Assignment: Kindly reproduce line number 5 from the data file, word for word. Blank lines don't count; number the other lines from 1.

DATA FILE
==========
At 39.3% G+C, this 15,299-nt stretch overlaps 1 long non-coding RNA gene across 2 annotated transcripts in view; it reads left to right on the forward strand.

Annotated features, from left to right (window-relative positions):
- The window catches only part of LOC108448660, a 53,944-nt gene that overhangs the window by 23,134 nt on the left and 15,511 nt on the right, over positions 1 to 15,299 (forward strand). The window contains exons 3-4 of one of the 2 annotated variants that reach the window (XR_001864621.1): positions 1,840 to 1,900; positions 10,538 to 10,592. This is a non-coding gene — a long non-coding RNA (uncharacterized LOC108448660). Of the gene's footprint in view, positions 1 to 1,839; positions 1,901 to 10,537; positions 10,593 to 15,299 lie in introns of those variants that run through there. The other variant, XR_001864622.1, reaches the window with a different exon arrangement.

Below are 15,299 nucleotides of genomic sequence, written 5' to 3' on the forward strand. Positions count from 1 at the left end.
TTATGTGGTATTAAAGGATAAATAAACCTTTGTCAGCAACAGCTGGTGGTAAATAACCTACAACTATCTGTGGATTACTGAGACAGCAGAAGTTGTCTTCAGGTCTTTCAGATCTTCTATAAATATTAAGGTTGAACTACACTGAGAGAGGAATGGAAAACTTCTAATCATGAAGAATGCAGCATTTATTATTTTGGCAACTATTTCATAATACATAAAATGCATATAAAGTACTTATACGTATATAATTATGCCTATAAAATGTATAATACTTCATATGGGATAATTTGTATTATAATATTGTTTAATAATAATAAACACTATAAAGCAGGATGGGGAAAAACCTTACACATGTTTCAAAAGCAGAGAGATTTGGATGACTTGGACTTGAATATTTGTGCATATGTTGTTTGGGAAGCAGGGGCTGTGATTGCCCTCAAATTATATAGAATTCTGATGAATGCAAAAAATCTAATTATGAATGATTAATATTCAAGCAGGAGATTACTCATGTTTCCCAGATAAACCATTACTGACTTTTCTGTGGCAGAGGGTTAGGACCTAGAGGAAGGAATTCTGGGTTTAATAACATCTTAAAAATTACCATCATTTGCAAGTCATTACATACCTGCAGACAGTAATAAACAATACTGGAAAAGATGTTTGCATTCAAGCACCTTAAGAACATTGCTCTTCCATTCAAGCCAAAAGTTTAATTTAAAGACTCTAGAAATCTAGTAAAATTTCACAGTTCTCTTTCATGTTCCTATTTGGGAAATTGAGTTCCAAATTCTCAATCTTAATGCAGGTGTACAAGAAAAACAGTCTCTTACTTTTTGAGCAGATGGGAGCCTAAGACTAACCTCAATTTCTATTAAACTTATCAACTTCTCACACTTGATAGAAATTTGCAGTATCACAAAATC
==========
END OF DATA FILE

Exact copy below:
TTATGTGGTATTAAAGGATAAATAAACCTTTGTCAGCAACAGCTGGTGGTAAATAACCTACAACTATCTGTGGATTACTGAGACAGCAGAAGTTGTCTTCAGGTCTTTCAGATCTTCTATAAATATTAAGGTTGAACTACACTGAGAGAGGAATGGAAAACTTCTAATCATGAAGAATGCAGCATTTATTATTTTGGCAACTATTTCATAATACATAAAATGCATATAAAGTACTTATACGTATATAATTATGCCTATAAAATGTATAATACTTCATATGGGATAATTTGTATTATAATATTGTTTAATAATAATAAACACTATAAAGCAGGATGGGGAAAAACCTTACACATGTTTCAAAAGCAGAGAGATTTGGATGACTTGGACTTGAATATTTGTGCATATGTTGTTTGGGAAGCAGGGGCTGTGATTGCCCTCAAATTATATAGAATTCTGATGAATGCAAAAAATCTAATTATGAATGATTAATATTCAAGCAGGAGATTACTCATGTTTCCCAGATAAACCATTACTGACTTTTCTGTGGCAGAGGGTTAGGACCTAGAGGAAGGAATTCTGGGTTTAATAACATCTTAAAAATTACCATCATTTGCAAGTCATTACATACCTGCAGACAGTAATAAACAATACTGGAAAAGATGTTTGCATTCAAGCACCTTAAGAACATTGCTCTTCCATTCAAGCCAAAAGTTTAATTTAAAGACTCTAGAAATCTAGTAAAATTTCACAGTTCTCTTTCATGTTCCTATTTGGGAAATTGAGTTCCAAATTCTCAATCTTAATGCAGGTGTACAAGAAAAACAGTCTCTTACTTTTTGAGCAGATGGGAGCCTAAGACTAACCTCAATTTCTATTAAACTTATCAACTTCTCACACTTGATAGAAATTTGCAGTATCACAAAATC